The desks in school do not resemble any other kind of desk or workspace that we encounter in “real life”. These kinds of desks are also the least conducive to learning and working as a group. The way desks are set up in a school room, indicates very clearly that these children are not part of a group, but they are individuals who are expected to go along with what the rest of the group is doing, without actually interacting or thinking with them. It’s not allowed to cross the desk line and chat with your neighbor, work together (unless specifically OK’d by the teacher), or communicate in any way, including passing notes or texting. Once a child is sitting in that school desk, he is in is own isolated place, where the only looking out is directed and controlled.
When I see a picture of a school desk in a homeschool house, this is what I think of – a child who is sitting in his own world, ready to be directed and told what to do, surrounded by invisible walls.
Granted, not all homeschooling families treat a school desk as such. But if this isn’t how we are going to use a school desk, why get one at all? Why use our space so inefficiently?
The kinds of desks adults, and people who feel free, choose, are desks with drawers, space, plugs, and places to put up pictures. The desks we work at represent the kind of thinking we are doing. Working at our desk should feel like it’s setting us free, not like an invisible prison, no matter how comfortable or “normal” it seems.
My husband and I chose not to get our kids desks. They work on the floor, the various tables in the house, and on the couch. Their projects can be anywhere, and they are free to decide where.
My husband and I also work in these spaces, on our own projects. The space is available, free, open. But we also have our desks where we have our “stuff”. These desks are our sanctuary, and we choose sometimes to work there. (In fact, I’m working at my desk as we speak, after having worked on the couch for a half-hour or so.)
Modeling, as we know, is the most impressionable teacher. Our 9-year-old son, Cameron, proved this to us by deciding last week that he, too, needed his own space to do projects. In particular, he needed a space where he could leave his projects 1/2 done, and nobody would bother them. He decided he needed a desk.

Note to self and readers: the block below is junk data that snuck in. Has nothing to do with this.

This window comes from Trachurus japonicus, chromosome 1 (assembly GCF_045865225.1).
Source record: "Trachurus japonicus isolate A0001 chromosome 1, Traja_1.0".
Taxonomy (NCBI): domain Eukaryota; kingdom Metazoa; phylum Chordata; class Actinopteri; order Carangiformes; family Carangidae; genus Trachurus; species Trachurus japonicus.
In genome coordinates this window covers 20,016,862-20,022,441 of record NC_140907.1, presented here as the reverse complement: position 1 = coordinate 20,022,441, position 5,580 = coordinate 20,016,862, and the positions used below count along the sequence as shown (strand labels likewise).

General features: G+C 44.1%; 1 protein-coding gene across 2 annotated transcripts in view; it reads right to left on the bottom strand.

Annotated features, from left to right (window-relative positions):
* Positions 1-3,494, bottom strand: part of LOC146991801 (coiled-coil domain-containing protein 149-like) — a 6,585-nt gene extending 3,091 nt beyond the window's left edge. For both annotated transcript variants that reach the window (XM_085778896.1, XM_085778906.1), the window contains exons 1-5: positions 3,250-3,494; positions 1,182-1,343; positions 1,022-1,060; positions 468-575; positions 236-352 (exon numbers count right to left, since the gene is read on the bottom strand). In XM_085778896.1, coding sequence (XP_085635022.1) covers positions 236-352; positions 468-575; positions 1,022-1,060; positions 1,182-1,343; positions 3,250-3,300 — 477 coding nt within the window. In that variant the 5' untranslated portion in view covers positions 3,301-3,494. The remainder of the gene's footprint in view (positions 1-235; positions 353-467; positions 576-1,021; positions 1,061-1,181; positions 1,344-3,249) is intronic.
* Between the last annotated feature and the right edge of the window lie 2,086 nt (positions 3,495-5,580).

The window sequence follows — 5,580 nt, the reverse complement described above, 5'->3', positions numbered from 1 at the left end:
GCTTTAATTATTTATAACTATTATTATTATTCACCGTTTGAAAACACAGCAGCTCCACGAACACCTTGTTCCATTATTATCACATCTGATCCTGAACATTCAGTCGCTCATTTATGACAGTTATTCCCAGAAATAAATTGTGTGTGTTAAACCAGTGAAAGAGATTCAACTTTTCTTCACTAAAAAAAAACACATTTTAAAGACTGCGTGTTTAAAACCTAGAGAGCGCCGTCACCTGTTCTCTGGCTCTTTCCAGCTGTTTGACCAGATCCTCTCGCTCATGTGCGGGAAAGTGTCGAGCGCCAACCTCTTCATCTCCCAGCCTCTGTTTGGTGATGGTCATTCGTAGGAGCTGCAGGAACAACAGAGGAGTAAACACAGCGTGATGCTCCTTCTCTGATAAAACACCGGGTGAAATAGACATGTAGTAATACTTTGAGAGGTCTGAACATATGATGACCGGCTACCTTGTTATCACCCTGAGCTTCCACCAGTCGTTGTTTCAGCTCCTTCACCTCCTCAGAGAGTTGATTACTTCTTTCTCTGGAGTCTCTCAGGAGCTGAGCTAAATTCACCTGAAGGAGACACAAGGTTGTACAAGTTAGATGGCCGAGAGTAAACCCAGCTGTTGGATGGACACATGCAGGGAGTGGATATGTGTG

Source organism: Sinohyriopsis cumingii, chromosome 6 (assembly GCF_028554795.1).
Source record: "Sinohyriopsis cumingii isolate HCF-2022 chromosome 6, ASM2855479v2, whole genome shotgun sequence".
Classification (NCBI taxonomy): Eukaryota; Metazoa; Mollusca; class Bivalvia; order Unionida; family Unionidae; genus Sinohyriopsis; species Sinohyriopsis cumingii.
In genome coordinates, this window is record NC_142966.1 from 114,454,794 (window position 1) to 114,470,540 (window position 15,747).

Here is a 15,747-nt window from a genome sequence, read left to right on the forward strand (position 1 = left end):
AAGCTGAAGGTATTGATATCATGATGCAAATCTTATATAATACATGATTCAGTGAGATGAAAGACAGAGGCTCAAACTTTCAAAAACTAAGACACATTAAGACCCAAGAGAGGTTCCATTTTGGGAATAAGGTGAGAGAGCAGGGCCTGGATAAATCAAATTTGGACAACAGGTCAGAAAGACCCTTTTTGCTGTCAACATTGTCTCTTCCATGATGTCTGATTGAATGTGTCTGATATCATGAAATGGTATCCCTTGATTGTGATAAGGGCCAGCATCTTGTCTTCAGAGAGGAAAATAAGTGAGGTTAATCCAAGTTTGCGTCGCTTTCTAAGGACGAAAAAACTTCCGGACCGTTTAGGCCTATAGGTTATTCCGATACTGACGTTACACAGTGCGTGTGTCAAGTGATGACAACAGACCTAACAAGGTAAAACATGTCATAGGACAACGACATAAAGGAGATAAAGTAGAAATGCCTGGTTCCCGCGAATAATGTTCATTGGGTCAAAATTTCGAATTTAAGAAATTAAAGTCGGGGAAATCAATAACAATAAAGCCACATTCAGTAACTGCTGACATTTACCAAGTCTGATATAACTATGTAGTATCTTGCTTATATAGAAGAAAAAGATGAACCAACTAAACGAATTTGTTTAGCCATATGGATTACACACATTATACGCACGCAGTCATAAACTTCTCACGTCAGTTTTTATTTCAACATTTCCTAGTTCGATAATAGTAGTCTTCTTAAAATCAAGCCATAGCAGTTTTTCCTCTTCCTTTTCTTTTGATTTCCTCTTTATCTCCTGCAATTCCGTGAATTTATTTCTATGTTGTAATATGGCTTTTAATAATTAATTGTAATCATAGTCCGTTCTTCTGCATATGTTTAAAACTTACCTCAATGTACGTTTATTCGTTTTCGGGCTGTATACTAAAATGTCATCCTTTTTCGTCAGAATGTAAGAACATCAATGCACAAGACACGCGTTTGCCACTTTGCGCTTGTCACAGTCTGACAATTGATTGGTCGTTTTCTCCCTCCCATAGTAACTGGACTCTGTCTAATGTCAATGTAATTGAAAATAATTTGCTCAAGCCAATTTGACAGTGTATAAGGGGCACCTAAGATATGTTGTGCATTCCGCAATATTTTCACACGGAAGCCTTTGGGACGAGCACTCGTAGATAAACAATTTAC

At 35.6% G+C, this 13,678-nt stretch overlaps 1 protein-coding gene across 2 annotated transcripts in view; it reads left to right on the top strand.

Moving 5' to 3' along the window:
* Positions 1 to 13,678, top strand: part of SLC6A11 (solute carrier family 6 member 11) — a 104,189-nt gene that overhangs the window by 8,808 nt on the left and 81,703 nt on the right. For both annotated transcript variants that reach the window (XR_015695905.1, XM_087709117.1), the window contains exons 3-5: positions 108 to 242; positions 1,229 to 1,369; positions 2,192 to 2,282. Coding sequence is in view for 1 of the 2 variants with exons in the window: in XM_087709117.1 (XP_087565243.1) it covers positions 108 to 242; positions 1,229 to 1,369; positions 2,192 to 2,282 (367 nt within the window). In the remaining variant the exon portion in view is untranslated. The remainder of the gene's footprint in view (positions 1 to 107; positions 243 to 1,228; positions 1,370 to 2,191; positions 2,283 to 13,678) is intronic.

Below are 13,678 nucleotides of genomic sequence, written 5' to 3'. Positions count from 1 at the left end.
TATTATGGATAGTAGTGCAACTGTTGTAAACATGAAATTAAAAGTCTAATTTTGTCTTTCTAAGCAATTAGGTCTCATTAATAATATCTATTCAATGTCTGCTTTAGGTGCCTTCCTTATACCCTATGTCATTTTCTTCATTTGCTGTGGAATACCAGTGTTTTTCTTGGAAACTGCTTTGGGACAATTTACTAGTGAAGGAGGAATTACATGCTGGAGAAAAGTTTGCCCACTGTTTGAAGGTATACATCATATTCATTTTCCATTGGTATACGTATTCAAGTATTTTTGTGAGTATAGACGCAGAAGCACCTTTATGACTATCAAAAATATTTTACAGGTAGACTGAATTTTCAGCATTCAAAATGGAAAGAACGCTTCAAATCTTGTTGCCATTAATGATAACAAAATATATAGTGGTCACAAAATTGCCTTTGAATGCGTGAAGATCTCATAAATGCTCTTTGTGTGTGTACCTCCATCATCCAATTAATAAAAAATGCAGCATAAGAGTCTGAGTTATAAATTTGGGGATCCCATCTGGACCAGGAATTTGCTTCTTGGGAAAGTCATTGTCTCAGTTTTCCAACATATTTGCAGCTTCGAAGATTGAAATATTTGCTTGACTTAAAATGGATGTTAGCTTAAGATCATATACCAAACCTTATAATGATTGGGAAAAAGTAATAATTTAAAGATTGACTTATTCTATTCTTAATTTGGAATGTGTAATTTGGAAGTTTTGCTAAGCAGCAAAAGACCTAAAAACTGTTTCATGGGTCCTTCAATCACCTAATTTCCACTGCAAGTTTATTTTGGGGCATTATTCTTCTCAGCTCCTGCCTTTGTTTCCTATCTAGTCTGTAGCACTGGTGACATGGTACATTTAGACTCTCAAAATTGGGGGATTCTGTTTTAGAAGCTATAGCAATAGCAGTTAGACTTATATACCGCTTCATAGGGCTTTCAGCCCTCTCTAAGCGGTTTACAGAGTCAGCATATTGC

Cameron still works on the floor, and on the general spaces. It’s his choice, and he knows it. There are limitations of what he can do in the shared space, and there are limitation of what he can do on his desk, but these are limitations set by practical experience: using water on his desk will ruin his books, leaving out a domino project on the living room table will end in dominoes everywhere at the hands of a curious 4-year-old sister.
When Cameron asked for a desk, I waffled, because I thought the idea of sitting at a desk and working was such a homeschool cliché, it almost hurt. Then I realized, that him having a desk like mine, is freeing, not confining. So, we ended up buying him the same exact desk I have, and put it in his room. It has lots of space, he sits at it when he wants, and it can be used for many different things – not just hunching over workbooks and taking notes.
In my opinion, school desks should be outlawed, and replaced by tables. I can see how teachers would want children to use desks so they don’t socialized during class and “mess around.” But using desks is a very primitive way of making sure kids are paying attention and interested in the task at hand. If that’s what it takes, then the problem is bigger than desks.
I realize that many schools do use tables instead of desks. I think that’s great, and these schools are a good example of one small way that they can give power to choose their own learning back to the kids. Let’s give our kids tables and open space, not a chair with a little piece of wood to write one. Give them space to learn, and they will learn bigger.